“Cyders and malt beverages are my table drinks”
“From the founding of Jamestown, to the time of Washington and Jefferson, every plantation owner made cider, drank cider, and bragged about their cider.”
–A History of the Horticulture in America to 1860
History of Cider
In colonial America, fermented cider was the drink of choice. John Adams attributed his health and long life to a tankard of cider before breakfast. Thomas Jefferson’s champagne-like cider, made with Hewe’s Crabapples, was his “table drink.” Throughout the 19th century, growing apples and crafting cider from cider apples was an integral part every community. Many factors contributed to the decline in farms; immigration patterns changed and more beer drinkers arrived in US; Prohibition dealt the last blow and most cider orchards declined or were destroyed. Many Virginia cidermakers aim to revive the cider tradition by growing, or encouraging others to grow cider apples, and by crafting fine cider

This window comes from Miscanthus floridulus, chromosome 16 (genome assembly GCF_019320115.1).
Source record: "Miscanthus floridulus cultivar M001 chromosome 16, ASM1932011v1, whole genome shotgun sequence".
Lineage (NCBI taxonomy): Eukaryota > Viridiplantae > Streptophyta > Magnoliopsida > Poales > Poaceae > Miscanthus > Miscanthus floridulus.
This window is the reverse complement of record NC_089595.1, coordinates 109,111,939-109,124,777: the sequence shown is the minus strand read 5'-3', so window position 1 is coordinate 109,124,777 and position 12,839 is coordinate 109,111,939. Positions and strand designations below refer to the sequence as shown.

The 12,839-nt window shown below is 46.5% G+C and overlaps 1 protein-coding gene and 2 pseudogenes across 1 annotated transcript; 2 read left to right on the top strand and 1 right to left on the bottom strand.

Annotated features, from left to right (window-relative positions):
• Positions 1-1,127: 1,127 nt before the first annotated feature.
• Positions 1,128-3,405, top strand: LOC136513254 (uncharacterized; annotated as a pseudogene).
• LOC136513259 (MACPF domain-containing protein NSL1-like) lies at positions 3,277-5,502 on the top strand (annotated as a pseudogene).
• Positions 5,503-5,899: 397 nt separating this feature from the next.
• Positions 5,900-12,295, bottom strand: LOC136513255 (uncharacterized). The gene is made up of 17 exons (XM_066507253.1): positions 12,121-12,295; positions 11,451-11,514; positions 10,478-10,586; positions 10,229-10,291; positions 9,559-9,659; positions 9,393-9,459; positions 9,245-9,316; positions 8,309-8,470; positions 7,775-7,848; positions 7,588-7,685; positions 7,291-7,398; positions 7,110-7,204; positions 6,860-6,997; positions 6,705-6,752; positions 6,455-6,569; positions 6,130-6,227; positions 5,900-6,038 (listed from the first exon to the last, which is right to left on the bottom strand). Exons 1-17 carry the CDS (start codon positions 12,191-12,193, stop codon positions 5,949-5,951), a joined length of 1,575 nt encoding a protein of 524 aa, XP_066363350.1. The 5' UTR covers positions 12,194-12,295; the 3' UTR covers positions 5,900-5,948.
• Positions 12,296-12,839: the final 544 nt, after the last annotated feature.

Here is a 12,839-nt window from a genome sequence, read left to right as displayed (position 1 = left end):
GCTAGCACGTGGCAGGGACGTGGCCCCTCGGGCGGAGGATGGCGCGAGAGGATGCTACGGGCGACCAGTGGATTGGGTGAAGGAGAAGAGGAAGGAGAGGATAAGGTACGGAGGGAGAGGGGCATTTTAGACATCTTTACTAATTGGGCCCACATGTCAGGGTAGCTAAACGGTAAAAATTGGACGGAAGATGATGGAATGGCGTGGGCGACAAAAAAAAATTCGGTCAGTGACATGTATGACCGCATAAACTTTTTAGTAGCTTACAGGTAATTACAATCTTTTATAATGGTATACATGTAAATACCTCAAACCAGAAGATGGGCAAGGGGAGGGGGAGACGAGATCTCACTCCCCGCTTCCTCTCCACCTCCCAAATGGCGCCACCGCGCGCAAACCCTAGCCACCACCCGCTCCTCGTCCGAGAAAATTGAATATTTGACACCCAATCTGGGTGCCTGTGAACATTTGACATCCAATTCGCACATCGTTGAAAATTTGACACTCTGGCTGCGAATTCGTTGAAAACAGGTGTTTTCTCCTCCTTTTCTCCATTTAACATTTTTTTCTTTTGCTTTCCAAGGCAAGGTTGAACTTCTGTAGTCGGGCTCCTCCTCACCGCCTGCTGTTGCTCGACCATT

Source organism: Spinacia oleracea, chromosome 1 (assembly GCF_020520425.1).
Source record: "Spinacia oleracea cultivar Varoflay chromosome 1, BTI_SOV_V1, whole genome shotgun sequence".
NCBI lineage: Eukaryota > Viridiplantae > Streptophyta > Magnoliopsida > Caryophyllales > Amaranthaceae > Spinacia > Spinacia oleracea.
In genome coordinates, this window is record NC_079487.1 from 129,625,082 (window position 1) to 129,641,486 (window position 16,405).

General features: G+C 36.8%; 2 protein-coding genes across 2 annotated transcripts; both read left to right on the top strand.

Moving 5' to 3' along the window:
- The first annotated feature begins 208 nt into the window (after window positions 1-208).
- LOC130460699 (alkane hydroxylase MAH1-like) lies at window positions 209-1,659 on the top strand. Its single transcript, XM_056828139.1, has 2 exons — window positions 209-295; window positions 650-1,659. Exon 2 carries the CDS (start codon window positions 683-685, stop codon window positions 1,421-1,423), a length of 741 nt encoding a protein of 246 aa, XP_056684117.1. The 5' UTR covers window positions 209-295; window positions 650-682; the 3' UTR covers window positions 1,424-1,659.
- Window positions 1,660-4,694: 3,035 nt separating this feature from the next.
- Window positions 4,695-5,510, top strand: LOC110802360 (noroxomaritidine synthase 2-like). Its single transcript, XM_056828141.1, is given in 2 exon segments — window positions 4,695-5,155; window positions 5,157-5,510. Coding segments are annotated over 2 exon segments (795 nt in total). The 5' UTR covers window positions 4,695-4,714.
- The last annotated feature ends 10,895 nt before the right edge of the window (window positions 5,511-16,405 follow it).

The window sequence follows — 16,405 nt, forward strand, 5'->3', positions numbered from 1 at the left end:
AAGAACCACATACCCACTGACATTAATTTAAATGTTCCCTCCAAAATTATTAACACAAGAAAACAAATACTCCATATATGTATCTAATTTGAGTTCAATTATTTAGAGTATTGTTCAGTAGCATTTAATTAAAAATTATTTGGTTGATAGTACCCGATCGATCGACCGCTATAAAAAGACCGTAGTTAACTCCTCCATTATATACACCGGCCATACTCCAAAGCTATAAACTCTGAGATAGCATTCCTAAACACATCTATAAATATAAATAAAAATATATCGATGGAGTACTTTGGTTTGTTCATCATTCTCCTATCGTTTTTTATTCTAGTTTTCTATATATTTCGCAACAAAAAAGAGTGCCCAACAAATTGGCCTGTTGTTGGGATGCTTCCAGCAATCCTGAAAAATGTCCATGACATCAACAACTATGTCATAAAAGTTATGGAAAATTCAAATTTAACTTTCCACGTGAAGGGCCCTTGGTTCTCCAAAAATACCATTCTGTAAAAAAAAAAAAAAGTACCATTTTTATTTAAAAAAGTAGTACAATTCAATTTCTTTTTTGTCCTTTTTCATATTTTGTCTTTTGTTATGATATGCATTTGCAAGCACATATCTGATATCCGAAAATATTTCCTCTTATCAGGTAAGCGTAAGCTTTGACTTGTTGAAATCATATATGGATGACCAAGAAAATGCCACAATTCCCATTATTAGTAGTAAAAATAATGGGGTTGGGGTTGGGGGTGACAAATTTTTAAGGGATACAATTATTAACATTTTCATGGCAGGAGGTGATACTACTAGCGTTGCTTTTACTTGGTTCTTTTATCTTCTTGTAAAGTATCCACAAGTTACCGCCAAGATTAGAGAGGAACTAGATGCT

–Virginia Cider Tasting Guide 2013
Just as wine and beer offer a near infinite range of styles, cider styles, run the gamut from dry to sweet, still to sparkling, simple to complex, clean to funky. Many ciders are bubbly, either through bottle or tank fermentation, or by adding carbonation as part of the cidermaking. Though bottle fermented cider may have lots of tiny bubbles like French champagne, most cider has frizzante level of carbonation-for the chemistry geeks out there less than 4 grams per liter dissolved CO2.